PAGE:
Annals of Clinical and Laboratory Research

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Quantitative profiling of histone modifications reveals a tumor migration-biomarker in esophageal squamous cell carcinoma

4th Edition of International Conference on Clinical Chemistry & Molecular Diagnostics
April 15-16, 2019 | Paris, France

Kai Zhang

Tianjin Medical University, China

Scientific Tracks Abstracts: Ann Clin Lab Res


Esophageal squamous cell carcinoma (ESCC) is one of the most aggressive cancers worldwide (five-year survival rate of only 10%). Unfortunately, such low outcome has only been slightly improved over the last decades. Unlike other tumor types, the molecular mechanisms of ESCC migration remain mostly unexplored. Histones post-translational modifications (PTMs) have been thought to be a group of epigenetic code and abnormal histone PTMs would contribute to cancer propagation. Here, we developed an integrated analysis method and performed a comprehensive profiling of histone PTMs in a paired cell lines, namely nonmalignant human esophageal epithelial cell line SHEE and its malignantly transformed counterpart SHEEC, to investigate potential histone marks related with tumor migration. In total, 11 histone modification types were mapped to 138 amino acid sites on histones, including low abundance of lysine butyrylation, 2-hydroxyisobutuylation, crotonylation, malonylation, and succinylation. 253 different modified histone peptides were further quantified, 17 of which were significantly distinguished between two cell lines. Moreover, we analyzed the relationship between histone PTMs and their regulatory enzymes by combining transcriptome and PTM analysis. Importantly, we found and confirmed that histone H4K20me2 is a unique mark that may be associated with cell migration of ESCC. Finally, this histone mark is confirmed in primary ESCC specimens, implying a possible histone PTM as a biomarker for ESCC diagnosis and treatment.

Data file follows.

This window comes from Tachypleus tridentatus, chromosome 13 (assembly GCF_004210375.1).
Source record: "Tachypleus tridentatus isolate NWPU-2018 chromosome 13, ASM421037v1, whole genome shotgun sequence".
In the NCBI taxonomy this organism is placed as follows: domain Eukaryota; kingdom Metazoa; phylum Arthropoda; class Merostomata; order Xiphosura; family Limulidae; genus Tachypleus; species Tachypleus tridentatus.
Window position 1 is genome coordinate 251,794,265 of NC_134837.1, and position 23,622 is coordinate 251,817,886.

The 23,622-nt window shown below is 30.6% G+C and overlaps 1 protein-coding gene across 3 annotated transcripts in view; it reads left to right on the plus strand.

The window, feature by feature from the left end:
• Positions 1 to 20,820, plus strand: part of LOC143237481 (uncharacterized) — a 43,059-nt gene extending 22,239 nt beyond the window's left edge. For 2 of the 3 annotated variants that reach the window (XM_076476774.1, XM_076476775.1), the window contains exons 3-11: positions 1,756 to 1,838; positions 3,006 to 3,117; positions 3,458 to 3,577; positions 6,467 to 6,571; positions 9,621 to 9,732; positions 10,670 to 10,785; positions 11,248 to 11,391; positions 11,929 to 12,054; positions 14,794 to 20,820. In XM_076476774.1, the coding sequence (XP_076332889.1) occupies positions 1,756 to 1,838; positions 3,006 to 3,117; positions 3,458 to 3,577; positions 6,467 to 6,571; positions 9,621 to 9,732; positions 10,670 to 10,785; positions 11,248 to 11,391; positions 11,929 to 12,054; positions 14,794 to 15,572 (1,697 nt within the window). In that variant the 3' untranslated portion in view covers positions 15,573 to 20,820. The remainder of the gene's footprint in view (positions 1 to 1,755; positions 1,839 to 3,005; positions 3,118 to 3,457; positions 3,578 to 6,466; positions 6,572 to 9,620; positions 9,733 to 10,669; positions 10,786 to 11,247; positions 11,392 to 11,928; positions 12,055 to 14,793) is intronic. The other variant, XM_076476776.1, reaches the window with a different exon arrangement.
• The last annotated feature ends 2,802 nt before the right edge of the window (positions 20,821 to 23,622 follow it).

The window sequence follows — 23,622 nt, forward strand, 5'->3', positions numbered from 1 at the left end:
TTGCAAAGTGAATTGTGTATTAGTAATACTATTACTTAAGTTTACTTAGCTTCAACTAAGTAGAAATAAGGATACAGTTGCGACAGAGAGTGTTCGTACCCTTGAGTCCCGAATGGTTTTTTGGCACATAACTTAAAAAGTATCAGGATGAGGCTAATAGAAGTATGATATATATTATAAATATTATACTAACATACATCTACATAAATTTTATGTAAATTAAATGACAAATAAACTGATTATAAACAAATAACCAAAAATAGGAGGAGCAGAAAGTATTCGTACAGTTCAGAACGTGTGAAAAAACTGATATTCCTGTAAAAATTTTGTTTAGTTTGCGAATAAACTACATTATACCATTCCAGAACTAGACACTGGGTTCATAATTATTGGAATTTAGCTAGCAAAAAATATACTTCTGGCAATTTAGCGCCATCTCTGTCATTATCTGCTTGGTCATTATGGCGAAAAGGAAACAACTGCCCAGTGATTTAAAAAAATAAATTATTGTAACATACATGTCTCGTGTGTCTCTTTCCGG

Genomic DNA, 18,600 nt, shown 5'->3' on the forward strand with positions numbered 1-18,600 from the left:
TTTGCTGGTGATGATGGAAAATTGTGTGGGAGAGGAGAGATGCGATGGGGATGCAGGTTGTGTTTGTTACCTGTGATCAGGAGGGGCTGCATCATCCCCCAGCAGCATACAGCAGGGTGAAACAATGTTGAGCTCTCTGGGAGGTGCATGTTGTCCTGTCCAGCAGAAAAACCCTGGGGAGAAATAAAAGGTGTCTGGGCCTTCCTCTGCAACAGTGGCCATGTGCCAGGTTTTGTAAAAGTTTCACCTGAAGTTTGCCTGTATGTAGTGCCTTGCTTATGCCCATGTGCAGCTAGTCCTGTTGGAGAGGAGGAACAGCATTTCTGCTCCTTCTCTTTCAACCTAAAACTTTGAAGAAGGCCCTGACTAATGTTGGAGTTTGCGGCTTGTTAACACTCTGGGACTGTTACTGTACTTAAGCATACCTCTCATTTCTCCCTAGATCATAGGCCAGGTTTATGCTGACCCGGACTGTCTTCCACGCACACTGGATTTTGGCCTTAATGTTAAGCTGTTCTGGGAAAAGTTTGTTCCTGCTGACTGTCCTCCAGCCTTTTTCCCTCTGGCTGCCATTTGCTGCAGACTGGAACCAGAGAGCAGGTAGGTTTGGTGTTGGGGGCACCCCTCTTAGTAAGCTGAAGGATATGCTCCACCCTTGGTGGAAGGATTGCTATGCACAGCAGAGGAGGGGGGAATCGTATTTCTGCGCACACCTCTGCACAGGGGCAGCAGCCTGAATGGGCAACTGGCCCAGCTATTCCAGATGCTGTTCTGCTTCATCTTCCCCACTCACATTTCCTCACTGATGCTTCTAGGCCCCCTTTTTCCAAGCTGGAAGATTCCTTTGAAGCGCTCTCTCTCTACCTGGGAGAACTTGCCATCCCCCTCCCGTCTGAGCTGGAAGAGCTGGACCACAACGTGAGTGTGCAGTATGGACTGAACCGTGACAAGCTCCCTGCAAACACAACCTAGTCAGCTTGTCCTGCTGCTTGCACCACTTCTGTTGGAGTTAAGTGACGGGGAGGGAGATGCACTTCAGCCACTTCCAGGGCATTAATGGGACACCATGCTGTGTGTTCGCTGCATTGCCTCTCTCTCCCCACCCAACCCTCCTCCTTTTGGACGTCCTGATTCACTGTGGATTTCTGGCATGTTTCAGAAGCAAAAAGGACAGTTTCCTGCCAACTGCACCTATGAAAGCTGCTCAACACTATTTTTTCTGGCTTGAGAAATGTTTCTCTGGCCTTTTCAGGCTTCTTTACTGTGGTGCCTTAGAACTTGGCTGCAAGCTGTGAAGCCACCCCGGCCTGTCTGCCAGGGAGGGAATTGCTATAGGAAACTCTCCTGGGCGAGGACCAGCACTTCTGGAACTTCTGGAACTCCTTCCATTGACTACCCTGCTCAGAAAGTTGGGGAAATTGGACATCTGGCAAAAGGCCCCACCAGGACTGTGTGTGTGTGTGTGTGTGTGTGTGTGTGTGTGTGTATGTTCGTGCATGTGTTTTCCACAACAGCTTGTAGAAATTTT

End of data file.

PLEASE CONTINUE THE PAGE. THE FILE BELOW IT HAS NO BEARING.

Biography :

Kai Zhang has completed his PhD in 2003 from Nankai University and Postdoctoral studies from ENSCP (Paris), Washington State University, University of Texas Southwestern Medical Centre at Dallas and The University of Chicago. Now he is a Full professor in Tianjin Medical University. He has published more than 60 papers in professional journals such as Angewandte Chemie International Edition, Analytical Chemistry and Molecular and Cellular Proteomics. His current research interest mainly focuses on developing novel mass spectrometry-based proteomics technologies for reliable, sensitive, and comprehensive analysis of proteins and posttranslational modifications (PTMs) to decode protein PTM networks and pathways for human health and for biomarker discovery.